SOCIETY

Cyber-commuting from Petralona, Athens, to Manhattan, NYC

Despina did not get March 25 off for Greek Independence Day, but she won’t work on July 4 as she is employed by a major US credit management firm. Only she doesn’t live in Manhattan, where the company is based, but in the Athens suburb of Petralona, where she works from home, online.

Despina is one of hundreds of thousands of professionals around the world who have been allowed to do what they want to do, wherever in the world they want to do it, without leaving home thanks to the possibilities of technology.

“That I work from home does not mean that I can work whenever I want. I have to be in front of my computer from 9 in the morning until 5 in the afternoon, only it’s in US East Coast time, which means 4 p.m. until midnight local time,” Despina explains. “That’s my only complaint; that I’m always working when my friends are free.”

She admits that she will sneak a few moments to whip us some food or put on a load of laundry, “but the day is always full and sometimes very intense.”

The young professional says that another plus is that she saves money and time on commuting to and from work, though the downside is that you miss the social interaction of an office environment.

“Working from home can get lonely,” Despina admits.

She also says that while her salary is satisfactory, a good chunk of it goes toward paying the additional social security and tax levies that freelance professionals in Greece have to pay as she cannot be registered as being on a payroll.

Of course Despina is among the fortunate professionals who enjoy the pluses of working at home.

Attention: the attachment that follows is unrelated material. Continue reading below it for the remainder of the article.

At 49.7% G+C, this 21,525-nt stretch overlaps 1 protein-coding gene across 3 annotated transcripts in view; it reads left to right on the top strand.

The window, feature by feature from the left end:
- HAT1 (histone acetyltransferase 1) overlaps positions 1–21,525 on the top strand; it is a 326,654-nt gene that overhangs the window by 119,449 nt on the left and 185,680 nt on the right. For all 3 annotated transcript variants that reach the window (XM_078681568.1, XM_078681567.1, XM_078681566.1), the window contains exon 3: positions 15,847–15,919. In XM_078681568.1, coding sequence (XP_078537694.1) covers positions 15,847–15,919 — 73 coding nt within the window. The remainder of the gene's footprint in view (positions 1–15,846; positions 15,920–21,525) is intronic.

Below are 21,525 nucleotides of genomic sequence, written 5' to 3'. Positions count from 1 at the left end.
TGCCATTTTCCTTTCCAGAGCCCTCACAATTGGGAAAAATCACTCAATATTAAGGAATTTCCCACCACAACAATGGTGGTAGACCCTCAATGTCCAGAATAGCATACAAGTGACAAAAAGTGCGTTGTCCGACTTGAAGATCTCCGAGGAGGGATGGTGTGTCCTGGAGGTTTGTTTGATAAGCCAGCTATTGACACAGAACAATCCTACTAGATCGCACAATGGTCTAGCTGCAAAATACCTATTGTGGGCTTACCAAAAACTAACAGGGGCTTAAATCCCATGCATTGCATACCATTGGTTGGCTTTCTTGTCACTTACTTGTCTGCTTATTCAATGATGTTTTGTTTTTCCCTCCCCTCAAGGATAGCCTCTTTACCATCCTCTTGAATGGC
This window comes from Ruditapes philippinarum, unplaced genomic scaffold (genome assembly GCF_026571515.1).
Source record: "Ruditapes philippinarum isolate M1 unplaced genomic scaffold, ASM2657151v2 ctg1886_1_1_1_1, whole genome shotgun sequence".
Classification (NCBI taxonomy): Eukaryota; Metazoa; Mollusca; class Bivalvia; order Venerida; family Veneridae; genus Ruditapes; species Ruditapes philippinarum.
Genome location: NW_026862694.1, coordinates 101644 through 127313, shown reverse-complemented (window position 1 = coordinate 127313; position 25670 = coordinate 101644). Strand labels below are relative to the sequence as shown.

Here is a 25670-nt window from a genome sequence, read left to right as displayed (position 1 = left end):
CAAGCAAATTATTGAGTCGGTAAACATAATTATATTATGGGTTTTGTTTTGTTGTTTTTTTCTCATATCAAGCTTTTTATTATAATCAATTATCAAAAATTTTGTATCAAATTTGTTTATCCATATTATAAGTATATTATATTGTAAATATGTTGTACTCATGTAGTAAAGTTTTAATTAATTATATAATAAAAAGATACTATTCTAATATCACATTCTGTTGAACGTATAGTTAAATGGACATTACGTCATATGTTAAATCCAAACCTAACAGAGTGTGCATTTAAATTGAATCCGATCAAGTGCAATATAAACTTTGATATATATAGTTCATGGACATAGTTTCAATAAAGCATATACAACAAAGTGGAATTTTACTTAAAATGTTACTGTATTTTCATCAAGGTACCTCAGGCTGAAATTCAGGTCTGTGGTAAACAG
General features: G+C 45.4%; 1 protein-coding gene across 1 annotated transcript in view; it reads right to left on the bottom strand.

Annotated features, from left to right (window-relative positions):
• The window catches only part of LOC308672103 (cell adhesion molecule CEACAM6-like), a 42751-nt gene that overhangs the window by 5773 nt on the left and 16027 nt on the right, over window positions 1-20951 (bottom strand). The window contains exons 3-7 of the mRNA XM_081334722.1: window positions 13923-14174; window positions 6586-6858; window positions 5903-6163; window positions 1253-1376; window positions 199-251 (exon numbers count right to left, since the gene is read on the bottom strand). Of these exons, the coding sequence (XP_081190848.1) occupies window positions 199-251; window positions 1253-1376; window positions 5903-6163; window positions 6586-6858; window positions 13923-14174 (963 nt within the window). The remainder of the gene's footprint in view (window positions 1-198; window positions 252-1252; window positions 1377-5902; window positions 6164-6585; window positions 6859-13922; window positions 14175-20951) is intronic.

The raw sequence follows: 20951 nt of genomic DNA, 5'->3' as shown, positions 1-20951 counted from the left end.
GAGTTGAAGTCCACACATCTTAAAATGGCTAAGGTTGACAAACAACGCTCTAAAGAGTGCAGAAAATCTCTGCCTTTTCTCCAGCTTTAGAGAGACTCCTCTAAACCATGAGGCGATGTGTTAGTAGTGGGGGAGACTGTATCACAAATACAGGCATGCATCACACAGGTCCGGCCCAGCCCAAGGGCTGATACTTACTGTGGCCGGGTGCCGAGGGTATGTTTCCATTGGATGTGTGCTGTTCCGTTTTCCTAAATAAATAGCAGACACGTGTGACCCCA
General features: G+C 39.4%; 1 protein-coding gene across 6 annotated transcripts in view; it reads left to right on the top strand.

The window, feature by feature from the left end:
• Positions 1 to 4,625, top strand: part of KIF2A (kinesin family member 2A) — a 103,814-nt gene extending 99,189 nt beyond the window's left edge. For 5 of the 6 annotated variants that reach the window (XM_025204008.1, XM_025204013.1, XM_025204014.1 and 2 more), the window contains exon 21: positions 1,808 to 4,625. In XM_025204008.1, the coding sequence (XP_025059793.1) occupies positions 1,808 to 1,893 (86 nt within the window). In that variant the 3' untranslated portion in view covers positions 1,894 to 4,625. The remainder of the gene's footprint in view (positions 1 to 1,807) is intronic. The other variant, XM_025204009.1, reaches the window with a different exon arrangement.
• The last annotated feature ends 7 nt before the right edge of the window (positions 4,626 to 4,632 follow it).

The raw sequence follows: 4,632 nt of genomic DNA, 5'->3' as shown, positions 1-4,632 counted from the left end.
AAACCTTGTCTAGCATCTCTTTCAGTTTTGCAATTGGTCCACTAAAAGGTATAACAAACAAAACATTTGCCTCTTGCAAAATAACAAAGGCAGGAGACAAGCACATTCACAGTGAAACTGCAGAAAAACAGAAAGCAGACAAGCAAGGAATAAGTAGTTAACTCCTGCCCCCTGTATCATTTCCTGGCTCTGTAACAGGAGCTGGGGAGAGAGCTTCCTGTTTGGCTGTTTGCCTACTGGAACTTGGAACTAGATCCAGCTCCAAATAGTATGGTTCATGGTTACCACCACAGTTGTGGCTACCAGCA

Paris is 27 years old and a computer whizz with a degree from the National Technical University of Athens. Unable to find any work in the outside world, he spent several months working from home for an international online betting agency, updating its website from midnight to 8 a.m. every day, posting new game results, following the odds and so on as part of a team of dozens of similar technicians around the world, people whose names he never knew.

“It was exhausting. Every night, all night, the same thing, again and again, in front of the computer,” says Paris. “I didn’t have a choice. I needed the money.”

Paris earned up to 500 euros a month after paying the social security contributions and taxes all freelancers have to pay.

Working online from home is gaining popularity in Greece as it provides a way out of the nightmare of unemployment by providing workers and employers the opportunity to operate with low costs. The result, of course, is not always successful.

Kelly, for example, launched an at-home secretarial service with a friend, providing support for professionals or businesses that could not afford to hire a full-time secretary. The endeavor started off well enough but never generated enough cash to make it worthwhile.

As the idea gains ground, the scope is also growing. Telephone sales companies, for example, no longer employ a 24-hour exchange. Instead, they route calls to the telephones of associates outside regular business hours. It is estimated that at least one in 10 workers in Greece is employed in some form of distance work, with roughly one-third on a payroll, another third supplementing another regular income, and the last third self-employed.